Congresswoman concerned about Meals on Wheels cuts

by: MARK MILLER - Rep. Suzanne Bonamici, D-Ore., speaks to senior citizens at the St. Helens Senior Center about the effects of federal spending cuts on senior programs.Rep. Suzanne Bonamici, Democratic congresswoman for Columbia County and the rest of Oregon’s 1st congressional district, criticized cuts to government assistance for senior citizens in a meeting with constituents at the St. Helens Senior Center on Monday, July 15.

Speaking to about 20 seniors during the lunch hour, Bonamici warned that the effects of the across-the-board federal spending cuts known collectively as sequestration, which took effect March 1, could soon be felt by Columbia County residents served by the Meals on Wheels program.

“The cuts keep adding up,” Bonamici said in response to a question from Cheryl Young, the senior center’s manager and mayor of Columbia City.

“We were approaching the date [sequestration] was going to go into effect, everybody thought we were immediately going to see something happen,” Bonamici continued. “But it wasn’t like all the sudden on one day we’re going to feel the effect of the cuts. It’s more gradual. Now we’re starting to feel them. Unless we make changes, we’re going to continue to feel them.”

Jim Tierney, executive director of the Community Action Team — the agency that coordinates Meals on Wheels programs between senior centers in Columbia County — said as many as 7,000 meals for up to 40 households could be lost to the cuts. In fact, officials at senior centers in Clatskanie and Vernonia have indicated they may not continue with the Meals on Wheels program because of the reduced federal assistance, Tierney said.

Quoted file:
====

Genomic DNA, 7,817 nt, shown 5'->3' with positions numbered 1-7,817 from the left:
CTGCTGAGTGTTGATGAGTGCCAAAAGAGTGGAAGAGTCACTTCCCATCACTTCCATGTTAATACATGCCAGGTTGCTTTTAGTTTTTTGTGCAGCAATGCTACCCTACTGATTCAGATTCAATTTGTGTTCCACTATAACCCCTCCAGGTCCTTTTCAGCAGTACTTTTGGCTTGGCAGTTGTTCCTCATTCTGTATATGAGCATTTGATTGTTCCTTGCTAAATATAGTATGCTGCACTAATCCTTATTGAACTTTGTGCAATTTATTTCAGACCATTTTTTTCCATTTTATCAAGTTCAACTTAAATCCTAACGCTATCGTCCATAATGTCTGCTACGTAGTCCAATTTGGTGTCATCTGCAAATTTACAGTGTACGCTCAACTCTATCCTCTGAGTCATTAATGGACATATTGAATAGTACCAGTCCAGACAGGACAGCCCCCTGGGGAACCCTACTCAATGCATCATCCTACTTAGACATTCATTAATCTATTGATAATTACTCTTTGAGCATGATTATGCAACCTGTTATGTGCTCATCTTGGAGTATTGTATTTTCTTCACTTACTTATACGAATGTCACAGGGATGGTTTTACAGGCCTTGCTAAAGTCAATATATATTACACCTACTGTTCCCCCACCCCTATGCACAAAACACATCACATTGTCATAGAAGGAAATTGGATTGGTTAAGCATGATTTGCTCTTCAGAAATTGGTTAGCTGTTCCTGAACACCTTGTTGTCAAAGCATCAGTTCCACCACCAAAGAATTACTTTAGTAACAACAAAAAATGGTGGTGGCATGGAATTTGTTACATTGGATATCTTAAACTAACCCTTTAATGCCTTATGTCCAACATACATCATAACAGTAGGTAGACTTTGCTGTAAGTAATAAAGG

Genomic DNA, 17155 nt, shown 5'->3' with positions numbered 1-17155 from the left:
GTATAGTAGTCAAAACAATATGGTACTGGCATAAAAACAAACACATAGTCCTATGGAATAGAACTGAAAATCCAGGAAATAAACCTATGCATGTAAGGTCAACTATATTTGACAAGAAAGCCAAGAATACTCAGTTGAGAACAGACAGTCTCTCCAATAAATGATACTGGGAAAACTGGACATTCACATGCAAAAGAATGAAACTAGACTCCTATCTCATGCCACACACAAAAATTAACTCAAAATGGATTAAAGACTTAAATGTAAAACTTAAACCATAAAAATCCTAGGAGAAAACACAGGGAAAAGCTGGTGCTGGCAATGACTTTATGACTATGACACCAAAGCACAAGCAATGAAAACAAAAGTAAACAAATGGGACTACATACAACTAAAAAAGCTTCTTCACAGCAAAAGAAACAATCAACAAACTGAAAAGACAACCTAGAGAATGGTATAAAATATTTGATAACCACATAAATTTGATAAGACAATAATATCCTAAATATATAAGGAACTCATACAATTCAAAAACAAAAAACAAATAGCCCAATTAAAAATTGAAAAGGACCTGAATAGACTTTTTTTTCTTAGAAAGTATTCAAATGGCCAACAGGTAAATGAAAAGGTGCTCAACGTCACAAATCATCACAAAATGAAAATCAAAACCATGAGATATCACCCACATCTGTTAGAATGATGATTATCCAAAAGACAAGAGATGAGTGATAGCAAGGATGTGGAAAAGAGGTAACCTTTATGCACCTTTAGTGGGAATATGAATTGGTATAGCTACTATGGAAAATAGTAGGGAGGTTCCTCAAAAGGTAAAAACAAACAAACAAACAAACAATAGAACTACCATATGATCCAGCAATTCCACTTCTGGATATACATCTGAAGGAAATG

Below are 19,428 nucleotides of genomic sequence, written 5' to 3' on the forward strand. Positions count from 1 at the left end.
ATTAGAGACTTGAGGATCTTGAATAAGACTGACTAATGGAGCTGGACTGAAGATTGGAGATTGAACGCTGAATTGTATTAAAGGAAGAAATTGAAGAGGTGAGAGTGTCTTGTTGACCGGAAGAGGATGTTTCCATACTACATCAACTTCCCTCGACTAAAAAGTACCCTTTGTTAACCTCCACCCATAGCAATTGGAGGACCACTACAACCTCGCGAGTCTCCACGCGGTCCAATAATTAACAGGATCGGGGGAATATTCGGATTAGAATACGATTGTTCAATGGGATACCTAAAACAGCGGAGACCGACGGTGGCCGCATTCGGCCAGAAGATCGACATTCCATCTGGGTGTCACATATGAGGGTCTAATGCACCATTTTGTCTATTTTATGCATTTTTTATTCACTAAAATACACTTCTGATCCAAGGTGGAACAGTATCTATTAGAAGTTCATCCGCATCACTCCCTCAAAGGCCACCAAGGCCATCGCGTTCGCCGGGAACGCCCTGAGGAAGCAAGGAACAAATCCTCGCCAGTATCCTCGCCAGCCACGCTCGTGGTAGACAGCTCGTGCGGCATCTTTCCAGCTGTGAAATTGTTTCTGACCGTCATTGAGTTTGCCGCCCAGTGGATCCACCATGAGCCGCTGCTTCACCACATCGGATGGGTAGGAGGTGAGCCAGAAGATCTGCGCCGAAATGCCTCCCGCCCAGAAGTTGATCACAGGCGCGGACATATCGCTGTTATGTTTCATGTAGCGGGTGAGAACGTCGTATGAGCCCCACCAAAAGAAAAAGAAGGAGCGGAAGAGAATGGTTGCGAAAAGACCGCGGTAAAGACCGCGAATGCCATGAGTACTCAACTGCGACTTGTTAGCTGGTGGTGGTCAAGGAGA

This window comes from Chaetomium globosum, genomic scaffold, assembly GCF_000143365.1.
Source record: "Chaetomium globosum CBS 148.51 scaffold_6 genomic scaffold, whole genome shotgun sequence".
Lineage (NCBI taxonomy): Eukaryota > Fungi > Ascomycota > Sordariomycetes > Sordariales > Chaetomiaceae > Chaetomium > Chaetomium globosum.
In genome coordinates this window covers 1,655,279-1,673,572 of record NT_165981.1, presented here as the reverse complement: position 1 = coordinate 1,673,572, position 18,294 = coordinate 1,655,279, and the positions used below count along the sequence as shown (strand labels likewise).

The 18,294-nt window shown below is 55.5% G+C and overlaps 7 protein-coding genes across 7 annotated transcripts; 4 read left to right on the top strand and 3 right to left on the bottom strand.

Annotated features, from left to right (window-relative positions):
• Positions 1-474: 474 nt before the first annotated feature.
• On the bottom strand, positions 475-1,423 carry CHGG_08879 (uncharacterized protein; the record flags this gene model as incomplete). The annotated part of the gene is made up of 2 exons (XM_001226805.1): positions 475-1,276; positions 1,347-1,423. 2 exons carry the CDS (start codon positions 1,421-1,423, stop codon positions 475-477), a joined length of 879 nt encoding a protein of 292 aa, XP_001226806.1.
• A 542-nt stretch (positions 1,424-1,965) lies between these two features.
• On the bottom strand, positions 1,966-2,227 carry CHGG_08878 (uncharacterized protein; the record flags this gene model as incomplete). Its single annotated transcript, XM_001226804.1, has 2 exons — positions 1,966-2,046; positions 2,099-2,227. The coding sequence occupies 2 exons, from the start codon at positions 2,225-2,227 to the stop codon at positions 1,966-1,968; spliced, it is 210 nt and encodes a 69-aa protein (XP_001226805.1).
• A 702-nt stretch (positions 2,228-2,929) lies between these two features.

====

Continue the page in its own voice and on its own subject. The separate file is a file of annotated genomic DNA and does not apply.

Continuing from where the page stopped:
He said senior programs in those communities were already struggling due to what he described as “economies of scale.”

“It’s hard enough to work out here, and ... the numbers just are really challenging,” Tierney said. Each senior center receives about $600 from the Community Action Team to pay for staff expenses, down from $1,100 in the mid-2000s, he explained.

Of the sequestration cuts, Tierney remarked, “It was the straw that broke the camel’s back.”

St. Helens Senior Center officials, along with their counterparts in Scappoose and Rainier, have indicated the center will continue on with the program, Tierney said. He said one solution may be for them to begin serving needy residents in the more rural areas of the county.

“We’re in the middle of trying to work through kind of a crisis here with the senior programs because of these cuts, and we’re not done trying to be creative and figure out how we can keep the wheels on this stuff,” said Tierney.

Bonamici, who volunteered with Meals on Wheels during her time in the Oregon State Legislature, said after the meeting that she worries about isolated seniors in remote areas.

“Sometimes the only person that a senior sees that day is the person delivering a meal,” said Bonamici, adding, “It’s a combination of, you know, they need the nutrition and they have that human contact that’s really important.”

Bonamici told seniors at the meeting that she remains opposed to proposed Social Security cuts, calling the program “an earned benefit” for seniors.

She also criticized House leadership’s decision to pass a farm bill without language to extend funding for the food stamp program and said she hopes to see a bipartisan effort to address it.

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